If vacuuming is one of life’s dullest chores, then choosing a new vacuum - on which to spend your hard earned cash - is also somewhat yawn inducing. But, it’s time to flip your thinking, because if you invest in a great vacuum cleaner, like the Miele Compact C2 Flex, you’ll make this household chore easier and faster, which is ultimately preferable to slogging away with an inefficient model.
Miele is a German brand with an impeccable reputation across all home appliances, and Miele vacuums are no exception, making it onto the list of the best vacuum cleaners already with the pet-friendly C3 model. The Miele Compact C2 Flex isn’t the cheapest bagged cylinder made by the brand, nor is it the most expensive, but it is probably the most compact.
I must admit that I’ve owned a Miele bagged cylinder vacuum that I’ve managed to keep going for about 15 years. It’s survived through house renovations, extensions, not to mention everyday life. So my experience gives me faith that these vacuums are well made and can go the distance. That said, vacuum technology has changed drastically in that time, so I was interested to see how the Compact C2 Flex would perform.
Miele Compact C2 Flex Product Specs
Type: Cylinder, bagged, corded
Dustbag volume: 3.5 litres
Weight: 6.5kg including accessories
Dimensions: 23 x 42.5 x 23cm
Cable length: 7.5 metres
Accessories: upholstery nozzle, crevice nozzle, dusting brush, extra long flexible crevice nozzle
Power levels: 6
Unboxing, setting up and first impressions
In the box, the vacuum itself is protected on both ends by chunks of polystyrene. But thankfully the accessories are wrapped in a much more environmentally friendly cardboard box. Once I’d unpacked everything it didn’t take much to figure out how to click the hose onto the vacuum, and then, in what order the other parts clicked into place.
True to its name, it is compact for a cylinder vacuum. It’ll easily slot into a cupboard. But at the same time it still comes loaded with all the main tools and accessories you’d expect. Although notably, the floorhead isn’t the type with a rotating brush, meaning it’s unlikely to suit households with pets.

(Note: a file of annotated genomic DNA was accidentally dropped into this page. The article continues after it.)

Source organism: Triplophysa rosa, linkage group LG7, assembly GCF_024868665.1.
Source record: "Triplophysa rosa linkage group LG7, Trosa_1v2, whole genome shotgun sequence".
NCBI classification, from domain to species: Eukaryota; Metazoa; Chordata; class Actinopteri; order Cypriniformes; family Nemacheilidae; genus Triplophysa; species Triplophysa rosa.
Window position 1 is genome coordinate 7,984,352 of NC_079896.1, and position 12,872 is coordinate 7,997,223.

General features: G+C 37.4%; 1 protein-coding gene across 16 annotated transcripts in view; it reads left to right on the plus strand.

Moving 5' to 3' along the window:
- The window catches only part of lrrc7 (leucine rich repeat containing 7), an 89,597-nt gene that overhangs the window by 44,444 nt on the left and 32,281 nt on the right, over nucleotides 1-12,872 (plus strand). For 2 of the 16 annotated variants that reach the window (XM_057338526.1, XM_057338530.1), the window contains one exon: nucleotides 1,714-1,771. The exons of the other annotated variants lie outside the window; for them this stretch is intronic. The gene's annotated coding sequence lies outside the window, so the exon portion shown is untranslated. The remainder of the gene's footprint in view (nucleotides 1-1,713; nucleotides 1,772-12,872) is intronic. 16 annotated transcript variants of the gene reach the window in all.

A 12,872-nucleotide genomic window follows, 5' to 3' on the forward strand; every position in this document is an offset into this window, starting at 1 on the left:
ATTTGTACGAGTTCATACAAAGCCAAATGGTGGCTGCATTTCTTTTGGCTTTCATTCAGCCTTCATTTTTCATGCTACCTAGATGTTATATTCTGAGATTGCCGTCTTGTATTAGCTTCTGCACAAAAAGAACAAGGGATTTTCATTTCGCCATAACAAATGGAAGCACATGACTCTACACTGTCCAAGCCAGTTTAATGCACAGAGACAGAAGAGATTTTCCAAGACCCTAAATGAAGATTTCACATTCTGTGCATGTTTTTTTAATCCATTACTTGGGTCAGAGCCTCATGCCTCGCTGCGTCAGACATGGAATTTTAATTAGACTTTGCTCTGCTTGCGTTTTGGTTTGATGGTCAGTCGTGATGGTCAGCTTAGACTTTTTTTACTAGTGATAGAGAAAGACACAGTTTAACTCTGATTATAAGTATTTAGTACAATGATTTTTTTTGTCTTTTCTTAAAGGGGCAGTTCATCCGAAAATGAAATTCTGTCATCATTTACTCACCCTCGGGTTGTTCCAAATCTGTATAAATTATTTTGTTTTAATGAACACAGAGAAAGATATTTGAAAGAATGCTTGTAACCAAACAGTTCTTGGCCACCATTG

Unlike some Miele vacuums, this one doesn’t include storage inside the vacuum for the three small cleaning tools. But instead there’s a cradle that holds all three, and it slots onto the handle. On first impressions, it looks like it’s in an awkward location and I’m worried that it’ll get in the way and annoy me whilst I’m vacuuming.
The only accessory that has to be stored separately is the long, thin crevice nozzle. But this clever bendy attachment will certainly come in handy for vacuuming those really hard-to-reach spots like down the side of the fridge or washing machine.
The vacuum comes with one dust bag already in place. But you’ll need to get a box of spares ready for when this one fills up. On the Miele website a box of eight bags currently costs £21 and this includes motor protection filters and exhaust filters.
Between the handle and the floorhead there’s a telescopic tube, so adjusting the working height of the vacuum is quick and easy. The floorhead has a foot pedal to adjust the brush height depending on whether you’re vacuuming carpet or hard floor. Likewise the on/off switch as well as the cord rewind switch on the vacuum are both large and and easily operated with your foot, reducing the need to constantly bend down to the controls.
You do have to adjust the power dial by hand though. There are six options to choose from, including curtains and fabric, upholstery, cut pile carpets and rugs, energy saving and quiet, loop pile carpets and rugs, and finally the maximum suction, which is described as suitable for hard floor and heavily soiled carpets and rugs.
At first I couldn’t tell whether you select the power level by pointing the thin part or the fat part of the dial at the symbol. But it becomes a bit more obvious when the vacuum is switched on and you hear the power increasing as the thin part is moved closer to the max suction level.
What is it like to use?
Hard floors, in general, aren’t too tricky for most vacuums. And it vacuumed all my hard floors with ease. As I pulled on the hose, it smoothly followed me around rooms and rather than finding the position of the tools annoying, it was helpful to have them close to hand.
I deliberately spilled a mix of flour, crumbs, and suet on my kitchen floor to see how well it retrieved the mixture from the very edge of a cupboard. I have to say, I was impressed. I did the test a few times, to check both the right and the left side of the floorhead, as well as what happened if I vacuumed towards the cupboard with the front of the floorhead.
In every instance it greedily sucked up all the debris from the corner in one pass. This is particularly good since my kitchen floor is an uneven slate tile with big grout lines that frequently cause issues for other vacuums.